6-year-old Vivian Lord prompts production of “plastic army women”

“Why don’t you make girl army men?”

That’s the question 6-year-old Vivian Lord had for manufacturers after playing with her brother’s “green army men,” those inexpensive little toys that became popular in the 1950’s and 1960’s. Not content to sit and wonder, Vivian wrote to several companies that produce the little figures, including BMC Toys, which is in my home town of Scranton, Pennsylvania.

Since then, BMC launched a Kickstarter campaign to help fund an initial run of figures depicting female soldiers, with a goal of $11,400. As of this writing $55,401 has been raised, and BMC says the figures will be available by Christmas, 2020.

Of course, Vivian wasn’t the only one to make this request. As NPR’s story outlines, adult female members of our military have written to manufacturers as well. You can listen to the story and hear Vivian herself via the player above.

Why toys and apps have failed

The Wall Street Journal, on why apps and toys are yet to succeed with kids (subscription required):

“Last year, trying to show how the toy industry could remain relevant in the tablet age, Hasbro Inc. HAS +1.44% unveiled an iPad-enhanced version of its classic Game of Life. Instead of spinning a wheel in the center of the board game to take a turn, players spun a wheel on the iPad.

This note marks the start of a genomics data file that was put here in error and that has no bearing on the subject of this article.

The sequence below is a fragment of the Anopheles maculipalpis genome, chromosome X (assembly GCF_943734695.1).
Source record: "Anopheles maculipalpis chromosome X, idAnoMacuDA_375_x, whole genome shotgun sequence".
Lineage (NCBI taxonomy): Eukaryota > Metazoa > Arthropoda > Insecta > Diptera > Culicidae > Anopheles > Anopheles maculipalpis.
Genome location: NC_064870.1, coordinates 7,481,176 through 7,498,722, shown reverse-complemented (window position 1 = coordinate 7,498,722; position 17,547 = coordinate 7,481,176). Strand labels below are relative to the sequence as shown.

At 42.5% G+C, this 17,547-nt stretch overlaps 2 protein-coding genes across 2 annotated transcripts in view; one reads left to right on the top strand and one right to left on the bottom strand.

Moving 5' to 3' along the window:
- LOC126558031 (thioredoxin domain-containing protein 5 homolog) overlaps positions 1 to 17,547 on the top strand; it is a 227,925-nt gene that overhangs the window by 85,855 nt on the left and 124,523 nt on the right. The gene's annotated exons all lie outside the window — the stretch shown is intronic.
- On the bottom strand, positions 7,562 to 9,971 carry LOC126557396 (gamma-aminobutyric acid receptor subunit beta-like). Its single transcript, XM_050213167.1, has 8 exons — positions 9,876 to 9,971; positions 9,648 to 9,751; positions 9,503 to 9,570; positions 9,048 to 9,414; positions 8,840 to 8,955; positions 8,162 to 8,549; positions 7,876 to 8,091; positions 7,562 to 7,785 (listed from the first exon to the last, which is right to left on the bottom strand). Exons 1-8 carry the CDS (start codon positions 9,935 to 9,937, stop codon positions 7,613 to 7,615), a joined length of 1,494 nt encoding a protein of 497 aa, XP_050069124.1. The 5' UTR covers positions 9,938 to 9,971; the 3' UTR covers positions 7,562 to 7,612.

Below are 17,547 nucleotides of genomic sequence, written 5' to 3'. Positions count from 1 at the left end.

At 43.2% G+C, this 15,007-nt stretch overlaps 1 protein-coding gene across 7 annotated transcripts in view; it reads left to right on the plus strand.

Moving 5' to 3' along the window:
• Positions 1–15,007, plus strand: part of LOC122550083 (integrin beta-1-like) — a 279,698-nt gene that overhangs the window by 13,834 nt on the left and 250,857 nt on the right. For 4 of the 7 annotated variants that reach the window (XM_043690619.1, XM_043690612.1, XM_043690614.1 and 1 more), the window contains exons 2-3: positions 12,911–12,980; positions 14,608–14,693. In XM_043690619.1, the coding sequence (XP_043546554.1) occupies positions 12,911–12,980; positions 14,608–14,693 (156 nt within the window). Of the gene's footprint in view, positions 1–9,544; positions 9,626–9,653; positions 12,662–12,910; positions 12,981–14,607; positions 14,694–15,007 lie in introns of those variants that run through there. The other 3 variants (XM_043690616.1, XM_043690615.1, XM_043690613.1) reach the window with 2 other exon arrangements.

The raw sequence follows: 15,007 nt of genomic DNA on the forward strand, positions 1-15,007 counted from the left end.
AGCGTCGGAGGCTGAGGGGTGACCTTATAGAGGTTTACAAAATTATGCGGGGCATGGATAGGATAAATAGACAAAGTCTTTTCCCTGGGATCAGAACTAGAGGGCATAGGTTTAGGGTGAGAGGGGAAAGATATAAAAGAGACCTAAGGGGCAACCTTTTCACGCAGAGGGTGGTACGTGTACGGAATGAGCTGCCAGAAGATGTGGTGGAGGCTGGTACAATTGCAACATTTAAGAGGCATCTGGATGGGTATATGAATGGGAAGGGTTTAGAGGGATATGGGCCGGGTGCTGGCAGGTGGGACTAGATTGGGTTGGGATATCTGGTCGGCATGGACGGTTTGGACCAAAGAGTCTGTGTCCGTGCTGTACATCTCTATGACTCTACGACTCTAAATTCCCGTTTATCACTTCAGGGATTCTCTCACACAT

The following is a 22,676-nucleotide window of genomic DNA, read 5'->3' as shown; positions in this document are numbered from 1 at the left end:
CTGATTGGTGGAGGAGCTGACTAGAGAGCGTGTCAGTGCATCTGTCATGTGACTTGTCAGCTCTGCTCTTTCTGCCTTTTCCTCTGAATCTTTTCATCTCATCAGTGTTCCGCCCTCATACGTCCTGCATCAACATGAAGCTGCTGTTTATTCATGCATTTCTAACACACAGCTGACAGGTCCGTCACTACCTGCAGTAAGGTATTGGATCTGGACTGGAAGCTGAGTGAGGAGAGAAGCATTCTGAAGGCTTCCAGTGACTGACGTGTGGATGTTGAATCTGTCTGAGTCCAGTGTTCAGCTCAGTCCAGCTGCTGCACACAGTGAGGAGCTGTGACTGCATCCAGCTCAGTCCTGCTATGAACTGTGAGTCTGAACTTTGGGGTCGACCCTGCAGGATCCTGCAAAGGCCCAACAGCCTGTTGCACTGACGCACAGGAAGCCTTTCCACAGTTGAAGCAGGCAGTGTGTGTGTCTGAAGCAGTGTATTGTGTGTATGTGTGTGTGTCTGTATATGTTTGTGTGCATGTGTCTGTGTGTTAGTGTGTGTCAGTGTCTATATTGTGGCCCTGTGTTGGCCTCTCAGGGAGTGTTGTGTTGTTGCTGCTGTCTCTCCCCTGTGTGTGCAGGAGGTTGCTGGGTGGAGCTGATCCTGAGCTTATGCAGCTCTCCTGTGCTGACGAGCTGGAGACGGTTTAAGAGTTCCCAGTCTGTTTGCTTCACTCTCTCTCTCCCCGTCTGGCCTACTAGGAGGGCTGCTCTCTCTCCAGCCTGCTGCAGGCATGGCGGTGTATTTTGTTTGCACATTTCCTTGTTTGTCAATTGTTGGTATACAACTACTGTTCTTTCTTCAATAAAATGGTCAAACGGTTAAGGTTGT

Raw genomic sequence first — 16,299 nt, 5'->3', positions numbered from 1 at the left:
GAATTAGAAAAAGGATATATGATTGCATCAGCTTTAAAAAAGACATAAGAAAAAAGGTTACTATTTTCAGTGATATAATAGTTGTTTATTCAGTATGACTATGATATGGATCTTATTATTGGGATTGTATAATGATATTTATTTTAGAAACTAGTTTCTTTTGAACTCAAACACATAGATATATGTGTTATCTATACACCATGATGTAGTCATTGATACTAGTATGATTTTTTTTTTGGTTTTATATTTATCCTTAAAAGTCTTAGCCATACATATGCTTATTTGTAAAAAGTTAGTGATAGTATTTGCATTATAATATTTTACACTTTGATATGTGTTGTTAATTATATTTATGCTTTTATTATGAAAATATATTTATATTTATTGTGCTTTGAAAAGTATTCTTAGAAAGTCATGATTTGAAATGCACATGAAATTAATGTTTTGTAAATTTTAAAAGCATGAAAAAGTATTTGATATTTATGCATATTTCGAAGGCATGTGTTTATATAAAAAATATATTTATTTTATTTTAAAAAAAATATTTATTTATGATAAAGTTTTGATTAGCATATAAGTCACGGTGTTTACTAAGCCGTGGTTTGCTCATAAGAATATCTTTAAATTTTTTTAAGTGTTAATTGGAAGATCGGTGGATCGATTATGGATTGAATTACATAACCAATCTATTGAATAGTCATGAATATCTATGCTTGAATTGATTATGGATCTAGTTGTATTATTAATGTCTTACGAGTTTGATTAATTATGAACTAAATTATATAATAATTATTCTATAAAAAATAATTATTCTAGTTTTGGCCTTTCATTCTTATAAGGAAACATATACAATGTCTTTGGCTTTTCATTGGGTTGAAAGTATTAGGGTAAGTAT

The idea bombed.

And it wasn’t alone. More than 90% of the so-called app toys that were trotted out last year sold poorly, estimates Jim Silver, editor in chief of timetoplaymag.com, a consumer and trade website. Among the other flops, Mattel Inc. MAT +0.40% outfitted Barbie dolls and Hot Wheels cars with special conductors to control games on a tablet.”

Two years ago we bought the Disney AppMATes Cars toy for my kids. It’s an iPad app the presents the world of Pixar’s Cars, which players explore by “driving” plastic, conductive cars across the iPad’s screen. My kids discovered almost immediately that the game works with their fingers and stopped using the car pieces entirely. Now it’s just another iPad game.

It felt tacked-on and even a 7-year-old could sense that. If this is going to work (and I’m not convinced it has to), game designers must think of something completely new. Read the full Times article here.

iPhone-controlled Hot Wheels car

CNET:

“Hot Wheel’s iNitro Speeders gives the option of using an iPhone to control its little remote control cars. The iPhone app includes the standard dual stick controller, but also lets you drive the car with the iPhone’s accelerometer, choose a predefined driving pattern, or draw your own pattern.”

Above is a video of the thing in action from Engadget. I can’t imagine how insanely awesome it must be to be nine years old in 2012.

Wildly irresponsible vintage toys

Each weekend, I post the cool things I found during the week. You can follow the Weekend List category here and the RSS feed here.

It was a different time when kids could buy the Gilbert Molten Lead Casting Kit, which let them create their own metallic toys by casting them from molten lead. Cracked.com has listed 8 dangerous vintage toys, including my favorite, the Atomic Energy Lab (ca. 1960), which contained actual samples of uranium (which is radioactive) and radium (even more so).

Did Jr. always have three arms?